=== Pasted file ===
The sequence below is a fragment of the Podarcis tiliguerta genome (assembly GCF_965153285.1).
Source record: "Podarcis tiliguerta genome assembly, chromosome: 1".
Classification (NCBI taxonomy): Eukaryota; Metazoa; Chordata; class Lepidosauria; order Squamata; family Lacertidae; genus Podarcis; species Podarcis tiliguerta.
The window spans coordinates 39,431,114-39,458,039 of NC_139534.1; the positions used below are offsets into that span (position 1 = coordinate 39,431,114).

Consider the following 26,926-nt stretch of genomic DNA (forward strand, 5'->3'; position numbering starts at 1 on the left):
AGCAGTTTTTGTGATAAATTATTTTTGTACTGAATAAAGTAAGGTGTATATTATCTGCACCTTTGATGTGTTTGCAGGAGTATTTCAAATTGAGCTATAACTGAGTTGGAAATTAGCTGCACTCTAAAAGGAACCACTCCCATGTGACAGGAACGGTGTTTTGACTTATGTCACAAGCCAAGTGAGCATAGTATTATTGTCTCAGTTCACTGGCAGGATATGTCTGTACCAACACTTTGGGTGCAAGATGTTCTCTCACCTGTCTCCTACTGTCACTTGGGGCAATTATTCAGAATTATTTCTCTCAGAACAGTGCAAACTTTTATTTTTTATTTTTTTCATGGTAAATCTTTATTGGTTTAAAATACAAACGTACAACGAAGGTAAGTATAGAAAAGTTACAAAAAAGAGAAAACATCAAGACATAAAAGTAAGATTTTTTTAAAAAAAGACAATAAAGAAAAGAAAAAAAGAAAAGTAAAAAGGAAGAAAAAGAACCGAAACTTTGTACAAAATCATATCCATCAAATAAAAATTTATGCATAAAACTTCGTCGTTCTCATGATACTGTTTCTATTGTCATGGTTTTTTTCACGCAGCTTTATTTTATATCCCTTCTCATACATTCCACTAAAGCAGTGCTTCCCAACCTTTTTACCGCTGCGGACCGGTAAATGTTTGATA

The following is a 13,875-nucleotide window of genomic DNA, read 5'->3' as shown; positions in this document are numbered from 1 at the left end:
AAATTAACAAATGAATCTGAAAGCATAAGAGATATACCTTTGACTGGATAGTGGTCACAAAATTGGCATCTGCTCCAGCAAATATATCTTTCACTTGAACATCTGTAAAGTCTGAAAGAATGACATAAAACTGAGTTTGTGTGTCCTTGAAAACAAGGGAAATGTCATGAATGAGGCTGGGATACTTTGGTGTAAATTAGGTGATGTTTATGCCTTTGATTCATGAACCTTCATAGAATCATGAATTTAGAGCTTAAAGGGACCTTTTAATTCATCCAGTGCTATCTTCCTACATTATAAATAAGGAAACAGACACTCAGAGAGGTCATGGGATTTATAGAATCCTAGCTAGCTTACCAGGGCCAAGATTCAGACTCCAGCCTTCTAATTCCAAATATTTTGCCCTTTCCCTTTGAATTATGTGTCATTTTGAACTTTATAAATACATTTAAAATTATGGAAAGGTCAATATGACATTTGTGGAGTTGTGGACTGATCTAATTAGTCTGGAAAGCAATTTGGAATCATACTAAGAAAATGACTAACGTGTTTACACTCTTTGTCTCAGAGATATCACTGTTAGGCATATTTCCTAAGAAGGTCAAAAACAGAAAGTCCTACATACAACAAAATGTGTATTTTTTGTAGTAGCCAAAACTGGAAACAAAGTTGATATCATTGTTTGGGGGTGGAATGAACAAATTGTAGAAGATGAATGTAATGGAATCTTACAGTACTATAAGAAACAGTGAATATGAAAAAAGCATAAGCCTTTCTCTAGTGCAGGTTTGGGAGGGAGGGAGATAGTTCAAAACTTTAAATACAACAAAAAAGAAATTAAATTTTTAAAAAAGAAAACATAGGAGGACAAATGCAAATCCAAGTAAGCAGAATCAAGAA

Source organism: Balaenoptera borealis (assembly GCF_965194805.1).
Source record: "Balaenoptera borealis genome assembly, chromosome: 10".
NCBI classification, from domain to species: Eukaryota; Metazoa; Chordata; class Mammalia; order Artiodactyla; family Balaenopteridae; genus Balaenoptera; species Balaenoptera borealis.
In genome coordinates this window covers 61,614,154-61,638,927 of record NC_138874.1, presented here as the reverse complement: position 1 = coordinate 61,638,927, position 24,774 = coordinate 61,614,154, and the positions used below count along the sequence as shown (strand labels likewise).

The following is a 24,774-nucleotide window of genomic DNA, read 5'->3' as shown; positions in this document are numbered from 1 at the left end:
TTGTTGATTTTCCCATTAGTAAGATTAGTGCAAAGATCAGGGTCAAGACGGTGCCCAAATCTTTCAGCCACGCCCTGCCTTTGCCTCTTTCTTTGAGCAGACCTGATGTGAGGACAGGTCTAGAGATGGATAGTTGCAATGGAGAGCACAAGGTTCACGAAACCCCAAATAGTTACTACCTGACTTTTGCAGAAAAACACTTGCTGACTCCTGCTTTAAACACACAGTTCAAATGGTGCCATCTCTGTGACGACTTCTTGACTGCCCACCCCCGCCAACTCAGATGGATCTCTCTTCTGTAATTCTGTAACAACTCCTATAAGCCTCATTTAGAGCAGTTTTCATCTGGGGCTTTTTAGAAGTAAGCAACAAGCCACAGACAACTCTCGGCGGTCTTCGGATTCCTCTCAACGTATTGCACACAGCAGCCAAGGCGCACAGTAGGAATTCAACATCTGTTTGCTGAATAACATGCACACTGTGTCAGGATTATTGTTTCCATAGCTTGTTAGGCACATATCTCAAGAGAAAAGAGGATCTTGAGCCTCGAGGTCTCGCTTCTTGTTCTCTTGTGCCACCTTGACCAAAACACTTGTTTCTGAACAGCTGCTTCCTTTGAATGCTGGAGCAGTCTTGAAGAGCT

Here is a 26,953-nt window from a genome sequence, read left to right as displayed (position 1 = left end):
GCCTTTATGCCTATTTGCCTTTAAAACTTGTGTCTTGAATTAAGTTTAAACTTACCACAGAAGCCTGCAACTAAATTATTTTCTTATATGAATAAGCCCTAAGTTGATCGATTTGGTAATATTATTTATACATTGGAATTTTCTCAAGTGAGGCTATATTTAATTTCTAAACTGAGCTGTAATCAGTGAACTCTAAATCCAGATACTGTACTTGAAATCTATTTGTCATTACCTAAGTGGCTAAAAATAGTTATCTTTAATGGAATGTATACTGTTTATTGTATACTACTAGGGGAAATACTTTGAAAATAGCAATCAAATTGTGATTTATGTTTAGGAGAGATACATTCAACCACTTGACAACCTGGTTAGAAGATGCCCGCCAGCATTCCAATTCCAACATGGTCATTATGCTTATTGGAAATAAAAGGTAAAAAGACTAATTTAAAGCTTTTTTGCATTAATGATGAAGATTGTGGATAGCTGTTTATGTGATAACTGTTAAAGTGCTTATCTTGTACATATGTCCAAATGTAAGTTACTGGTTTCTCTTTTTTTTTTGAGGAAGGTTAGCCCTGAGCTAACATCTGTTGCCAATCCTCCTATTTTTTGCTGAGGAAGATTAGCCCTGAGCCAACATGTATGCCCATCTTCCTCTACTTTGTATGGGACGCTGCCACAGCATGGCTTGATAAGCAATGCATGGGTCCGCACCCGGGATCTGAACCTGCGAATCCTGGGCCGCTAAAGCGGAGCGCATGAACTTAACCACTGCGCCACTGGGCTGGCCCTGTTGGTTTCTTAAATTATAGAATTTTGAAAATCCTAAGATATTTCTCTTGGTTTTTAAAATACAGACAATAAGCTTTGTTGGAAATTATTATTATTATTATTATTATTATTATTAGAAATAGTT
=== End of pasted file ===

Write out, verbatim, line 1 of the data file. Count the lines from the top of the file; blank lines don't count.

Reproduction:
The sequence below is a fragment of the Podarcis tiliguerta genome (assembly GCF_965153285.1).